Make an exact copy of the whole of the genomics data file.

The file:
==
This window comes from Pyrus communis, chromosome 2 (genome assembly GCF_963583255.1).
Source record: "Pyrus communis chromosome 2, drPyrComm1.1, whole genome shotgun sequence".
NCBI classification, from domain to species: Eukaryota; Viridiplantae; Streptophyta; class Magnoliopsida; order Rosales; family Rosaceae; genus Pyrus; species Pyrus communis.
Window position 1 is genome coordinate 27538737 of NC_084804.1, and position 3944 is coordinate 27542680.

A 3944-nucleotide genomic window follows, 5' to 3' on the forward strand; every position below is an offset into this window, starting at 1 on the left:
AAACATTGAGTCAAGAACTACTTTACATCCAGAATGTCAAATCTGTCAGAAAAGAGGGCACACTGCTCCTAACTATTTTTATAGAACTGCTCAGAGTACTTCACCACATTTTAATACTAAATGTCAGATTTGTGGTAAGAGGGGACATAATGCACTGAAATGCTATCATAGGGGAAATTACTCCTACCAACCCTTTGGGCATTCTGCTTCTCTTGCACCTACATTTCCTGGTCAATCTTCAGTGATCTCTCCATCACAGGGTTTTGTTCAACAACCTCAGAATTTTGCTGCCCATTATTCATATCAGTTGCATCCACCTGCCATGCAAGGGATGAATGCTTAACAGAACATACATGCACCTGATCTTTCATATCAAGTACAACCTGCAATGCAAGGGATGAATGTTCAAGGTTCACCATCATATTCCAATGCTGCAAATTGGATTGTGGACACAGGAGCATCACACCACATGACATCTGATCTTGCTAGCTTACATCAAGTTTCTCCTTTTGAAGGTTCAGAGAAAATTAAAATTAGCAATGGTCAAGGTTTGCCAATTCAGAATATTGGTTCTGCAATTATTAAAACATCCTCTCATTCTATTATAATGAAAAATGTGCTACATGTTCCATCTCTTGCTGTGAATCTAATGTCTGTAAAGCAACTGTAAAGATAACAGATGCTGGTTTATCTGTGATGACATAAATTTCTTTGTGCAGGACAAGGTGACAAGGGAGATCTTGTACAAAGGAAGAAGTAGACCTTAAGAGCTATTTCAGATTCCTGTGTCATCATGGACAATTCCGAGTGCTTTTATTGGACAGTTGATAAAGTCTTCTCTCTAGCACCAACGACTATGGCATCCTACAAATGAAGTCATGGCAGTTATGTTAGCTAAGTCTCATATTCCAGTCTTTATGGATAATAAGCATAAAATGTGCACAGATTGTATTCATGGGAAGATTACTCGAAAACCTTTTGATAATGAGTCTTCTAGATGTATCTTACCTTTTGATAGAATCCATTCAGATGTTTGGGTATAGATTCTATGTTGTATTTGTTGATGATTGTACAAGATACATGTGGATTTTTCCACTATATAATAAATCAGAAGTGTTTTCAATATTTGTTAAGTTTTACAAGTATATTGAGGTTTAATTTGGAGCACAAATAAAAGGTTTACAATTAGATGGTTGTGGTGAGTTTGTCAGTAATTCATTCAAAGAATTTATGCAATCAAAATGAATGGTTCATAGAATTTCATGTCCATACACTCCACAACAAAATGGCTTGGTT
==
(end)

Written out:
This window comes from Pyrus communis, chromosome 2 (genome assembly GCF_963583255.1).
Source record: "Pyrus communis chromosome 2, drPyrComm1.1, whole genome shotgun sequence".
NCBI classification, from domain to species: Eukaryota; Viridiplantae; Streptophyta; class Magnoliopsida; order Rosales; family Rosaceae; genus Pyrus; species Pyrus communis.
Window position 1 is genome coordinate 27538737 of NC_084804.1, and position 3944 is coordinate 27542680.

A 3944-nucleotide genomic window follows, 5' to 3' on the forward strand; every position below is an offset into this window, starting at 1 on the left:
AAACATTGAGTCAAGAACTACTTTACATCCAGAATGTCAAATCTGTCAGAAAAGAGGGCACACTGCTCCTAACTATTTTTATAGAACTGCTCAGAGTACTTCACCACATTTTAATACTAAATGTCAGATTTGTGGTAAGAGGGGACATAATGCACTGAAATGCTATCATAGGGGAAATTACTCCTACCAACCCTTTGGGCATTCTGCTTCTCTTGCACCTACATTTCCTGGTCAATCTTCAGTGATCTCTCCATCACAGGGTTTTGTTCAACAACCTCAGAATTTTGCTGCCCATTATTCATATCAGTTGCATCCACCTGCCATGCAAGGGATGAATGCTTAACAGAACATACATGCACCTGATCTTTCATATCAAGTACAACCTGCAATGCAAGGGATGAATGTTCAAGGTTCACCATCATATTCCAATGCTGCAAATTGGATTGTGGACACAGGAGCATCACACCACATGACATCTGATCTTGCTAGCTTACATCAAGTTTCTCCTTTTGAAGGTTCAGAGAAAATTAAAATTAGCAATGGTCAAGGTTTGCCAATTCAGAATATTGGTTCTGCAATTATTAAAACATCCTCTCATTCTATTATAATGAAAAATGTGCTACATGTTCCATCTCTTGCTGTGAATCTAATGTCTGTAAAGCAACTGTAAAGATAACAGATGCTGGTTTATCTGTGATGACATAAATTTCTTTGTGCAGGACAAGGTGACAAGGGAGATCTTGTACAAAGGAAGAAGTAGACCTTAAGAGCTATTTCAGATTCCTGTGTCATCATGGACAATTCCGAGTGCTTTTATTGGACAGTTGATAAAGTCTTCTCTCTAGCACCAACGACTATGGCATCCTACAAATGAAGTCATGGCAGTTATGTTAGCTAAGTCTCATATTCCAGTCTTTATGGATAATAAGCATAAAATGTGCACAGATTGTATTCATGGGAAGATTACTCGAAAACCTTTTGATAATGAGTCTTCTAGATGTATCTTACCTTTTGATAGAATCCATTCAGATGTTTGGGTATAGATTCTATGTTGTATTTGTTGATGATTGTACAAGATACATGTGGATTTTTCCACTATATAATAAATCAGAAGTGTTTTCAATATTTGTTAAGTTTTACAAGTATATTGAGGTTTAATTTGGAGCACAAATAAAAGGTTTACAATTAGATGGTTGTGGTGAGTTTGTCAGTAATTCATTCAAAGAATTTATGCAATCAAAATGAATGGTTCATAGAATTTCATGTCCATACACTCCACAACAAAATGGCTTGGTT